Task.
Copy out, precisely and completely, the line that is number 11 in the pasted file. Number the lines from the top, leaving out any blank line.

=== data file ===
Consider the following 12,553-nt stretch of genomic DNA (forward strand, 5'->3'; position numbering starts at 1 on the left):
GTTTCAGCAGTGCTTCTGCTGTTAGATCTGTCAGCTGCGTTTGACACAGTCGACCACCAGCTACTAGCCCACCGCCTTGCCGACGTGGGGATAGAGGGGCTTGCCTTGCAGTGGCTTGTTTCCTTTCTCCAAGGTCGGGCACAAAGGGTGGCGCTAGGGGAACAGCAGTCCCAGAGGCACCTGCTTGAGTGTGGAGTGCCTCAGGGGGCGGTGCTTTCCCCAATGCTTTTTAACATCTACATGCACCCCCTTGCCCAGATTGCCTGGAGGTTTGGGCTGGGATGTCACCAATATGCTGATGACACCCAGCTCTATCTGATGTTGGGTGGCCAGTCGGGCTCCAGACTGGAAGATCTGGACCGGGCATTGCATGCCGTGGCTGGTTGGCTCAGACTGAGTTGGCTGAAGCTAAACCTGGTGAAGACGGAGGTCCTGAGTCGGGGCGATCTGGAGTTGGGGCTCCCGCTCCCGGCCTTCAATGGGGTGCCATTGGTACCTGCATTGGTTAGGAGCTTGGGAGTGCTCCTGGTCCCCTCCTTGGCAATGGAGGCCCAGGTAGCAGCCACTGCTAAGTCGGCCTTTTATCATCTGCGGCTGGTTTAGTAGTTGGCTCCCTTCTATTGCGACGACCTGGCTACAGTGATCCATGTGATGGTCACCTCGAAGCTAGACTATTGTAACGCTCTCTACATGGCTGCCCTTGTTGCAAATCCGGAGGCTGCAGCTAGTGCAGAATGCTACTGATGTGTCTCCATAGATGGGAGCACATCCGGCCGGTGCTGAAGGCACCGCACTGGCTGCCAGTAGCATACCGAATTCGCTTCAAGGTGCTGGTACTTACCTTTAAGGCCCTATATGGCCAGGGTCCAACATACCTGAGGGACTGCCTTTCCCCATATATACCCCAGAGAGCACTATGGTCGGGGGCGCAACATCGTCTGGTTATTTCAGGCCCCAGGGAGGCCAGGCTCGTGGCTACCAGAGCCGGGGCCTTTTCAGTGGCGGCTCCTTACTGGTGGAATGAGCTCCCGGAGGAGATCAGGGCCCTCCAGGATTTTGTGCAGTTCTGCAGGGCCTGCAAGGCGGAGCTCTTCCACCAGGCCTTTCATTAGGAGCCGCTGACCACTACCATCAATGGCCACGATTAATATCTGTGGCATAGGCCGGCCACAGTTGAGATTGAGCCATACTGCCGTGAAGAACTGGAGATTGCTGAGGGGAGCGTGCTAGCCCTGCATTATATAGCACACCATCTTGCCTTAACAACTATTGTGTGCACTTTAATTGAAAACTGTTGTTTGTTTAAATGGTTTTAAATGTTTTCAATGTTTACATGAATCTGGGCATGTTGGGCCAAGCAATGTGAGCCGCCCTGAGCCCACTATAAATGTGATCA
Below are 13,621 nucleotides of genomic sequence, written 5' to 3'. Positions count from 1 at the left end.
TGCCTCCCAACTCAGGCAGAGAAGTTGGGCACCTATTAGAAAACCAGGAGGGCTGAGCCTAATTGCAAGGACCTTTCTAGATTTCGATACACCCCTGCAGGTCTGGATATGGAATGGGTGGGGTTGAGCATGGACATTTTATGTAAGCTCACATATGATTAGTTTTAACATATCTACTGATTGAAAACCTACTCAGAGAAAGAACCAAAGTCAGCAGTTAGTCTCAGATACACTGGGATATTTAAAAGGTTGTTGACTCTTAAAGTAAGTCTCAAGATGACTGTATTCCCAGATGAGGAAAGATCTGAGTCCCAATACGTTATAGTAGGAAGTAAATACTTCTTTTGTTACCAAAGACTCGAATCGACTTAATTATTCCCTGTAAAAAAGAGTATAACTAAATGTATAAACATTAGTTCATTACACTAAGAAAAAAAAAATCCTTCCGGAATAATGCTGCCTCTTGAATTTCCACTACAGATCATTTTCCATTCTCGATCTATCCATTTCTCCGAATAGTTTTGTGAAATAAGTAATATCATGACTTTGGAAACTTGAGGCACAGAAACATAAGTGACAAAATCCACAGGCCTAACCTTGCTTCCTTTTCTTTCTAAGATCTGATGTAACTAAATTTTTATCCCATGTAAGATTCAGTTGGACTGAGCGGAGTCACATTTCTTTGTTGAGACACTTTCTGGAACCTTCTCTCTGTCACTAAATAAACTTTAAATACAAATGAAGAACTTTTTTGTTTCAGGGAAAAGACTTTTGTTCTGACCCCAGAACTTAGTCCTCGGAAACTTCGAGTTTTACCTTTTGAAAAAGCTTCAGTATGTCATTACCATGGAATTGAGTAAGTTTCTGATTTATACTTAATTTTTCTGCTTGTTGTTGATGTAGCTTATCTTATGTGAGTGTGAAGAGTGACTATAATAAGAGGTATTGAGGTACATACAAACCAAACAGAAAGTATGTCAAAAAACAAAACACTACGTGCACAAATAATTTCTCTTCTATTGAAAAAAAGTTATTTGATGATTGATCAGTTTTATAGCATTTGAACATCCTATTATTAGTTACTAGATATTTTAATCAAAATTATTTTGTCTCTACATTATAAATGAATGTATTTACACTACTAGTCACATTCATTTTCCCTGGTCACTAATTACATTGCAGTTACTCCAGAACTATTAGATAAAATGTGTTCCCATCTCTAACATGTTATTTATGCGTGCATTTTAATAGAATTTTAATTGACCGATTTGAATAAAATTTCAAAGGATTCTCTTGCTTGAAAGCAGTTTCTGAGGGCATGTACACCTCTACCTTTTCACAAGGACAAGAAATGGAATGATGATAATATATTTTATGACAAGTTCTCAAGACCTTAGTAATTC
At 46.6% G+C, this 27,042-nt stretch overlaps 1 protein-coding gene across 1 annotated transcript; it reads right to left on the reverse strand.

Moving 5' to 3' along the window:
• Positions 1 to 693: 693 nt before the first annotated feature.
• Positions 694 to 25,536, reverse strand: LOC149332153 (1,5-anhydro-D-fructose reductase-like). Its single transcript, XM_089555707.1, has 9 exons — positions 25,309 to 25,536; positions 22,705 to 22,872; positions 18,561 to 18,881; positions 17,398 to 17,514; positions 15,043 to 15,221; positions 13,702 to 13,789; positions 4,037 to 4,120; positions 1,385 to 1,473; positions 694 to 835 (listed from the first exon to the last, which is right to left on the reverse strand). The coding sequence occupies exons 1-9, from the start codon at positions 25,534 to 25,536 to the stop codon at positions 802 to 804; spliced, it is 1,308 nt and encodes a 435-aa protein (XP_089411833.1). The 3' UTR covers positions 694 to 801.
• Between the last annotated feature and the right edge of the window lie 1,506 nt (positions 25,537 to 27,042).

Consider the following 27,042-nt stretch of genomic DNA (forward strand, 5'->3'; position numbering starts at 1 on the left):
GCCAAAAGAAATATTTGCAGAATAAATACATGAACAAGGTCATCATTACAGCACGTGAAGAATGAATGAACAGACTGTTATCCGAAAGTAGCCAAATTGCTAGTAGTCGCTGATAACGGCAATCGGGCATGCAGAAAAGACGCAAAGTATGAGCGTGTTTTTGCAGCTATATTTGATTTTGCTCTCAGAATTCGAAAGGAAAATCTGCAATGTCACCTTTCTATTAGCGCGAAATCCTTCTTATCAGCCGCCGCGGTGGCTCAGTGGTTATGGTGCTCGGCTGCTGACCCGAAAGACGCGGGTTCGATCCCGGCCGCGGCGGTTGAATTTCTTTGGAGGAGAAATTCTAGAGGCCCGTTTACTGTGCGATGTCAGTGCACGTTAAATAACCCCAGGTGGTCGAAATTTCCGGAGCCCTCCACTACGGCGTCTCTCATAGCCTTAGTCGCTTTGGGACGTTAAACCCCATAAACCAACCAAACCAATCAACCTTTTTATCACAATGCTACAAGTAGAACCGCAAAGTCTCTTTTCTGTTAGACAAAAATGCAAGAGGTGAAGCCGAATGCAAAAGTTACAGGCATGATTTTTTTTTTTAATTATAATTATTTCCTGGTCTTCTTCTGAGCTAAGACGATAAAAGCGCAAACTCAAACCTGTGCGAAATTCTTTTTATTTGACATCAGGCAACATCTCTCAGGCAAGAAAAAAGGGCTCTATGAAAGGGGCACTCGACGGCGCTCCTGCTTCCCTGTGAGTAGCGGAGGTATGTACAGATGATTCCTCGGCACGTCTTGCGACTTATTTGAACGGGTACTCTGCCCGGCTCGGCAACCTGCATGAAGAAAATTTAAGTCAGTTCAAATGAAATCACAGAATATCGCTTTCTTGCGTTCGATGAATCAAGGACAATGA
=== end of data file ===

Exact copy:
GCCAAAAGAAATATTTGCAGAATAAATACATGAACAAGGTCATCATTACAGCACGTGAAGAATGAATGAACAGACTGTTATCCGAAAGTAGCCAAATTGCTAGTAGTCGCTGATAACGGCAATCGGGCATGCAGAAAAGACGCAAAGTATGAGCGTGTTTTTGCAGCTATATTTGATTTTGCTCTCAGAATTCGAAAGGAAAATCTGCAATGTCACCTTTCTATTAGCGCGAAATCCTTCTTATCAGCCGCCGCGGTGGCTCAGTGGTTATGGTGCTCGGCTGCTGACCCGAAAGACGCGGGTTCGATCCCGGCCGCGGCGGTTGAATTTCTTTGGAGGAGAAATTCTAGAGGCCCGTTTACTGTGCGATGTCAGTGCACGTTAAATAACCCCAGGTGGTCGAAATTTCCGGAGCCCTCCACTACGGCGTCTCTCATAGCCTTAGTCGCTTTGGGACGTTAAACCCCATAAACCAACCAAACCAATCAACCTTTTTATCACAATGCTACAAGTAGAACCGCAAAGTCTCTTTTCTGTTAGACAAAAATGCAAGAGGTGAAGCCGAATGCAAAAGTTACAGGCATGATTTTTTTTTTTAATTATAATTATTTCCTGGTCTTCTTCTGAGCTAAGACGATAAAAGCGCAAACTCAAACCTGTGCGAAATTCTTTTTATTTGACATCAGGCAACATCTCTCAGGCAAGAAAAAAGGGCTCTATGAAAGGGGCACTCGACGGCGCTCCTGCTTCCCTGTGAGTAGCGGAGGTATGTACAGATGATTCCTCGGCACGTCTTGCGACTTATTTGAACGGGTACTCTGCCCGGCTCGGCAACCTGCATGAAGAAAATTTAAGTCAGTTCAAATGAAATCACAGAATATCGCTTTCTTGCGTTCGATGAATCAAGGACAATGA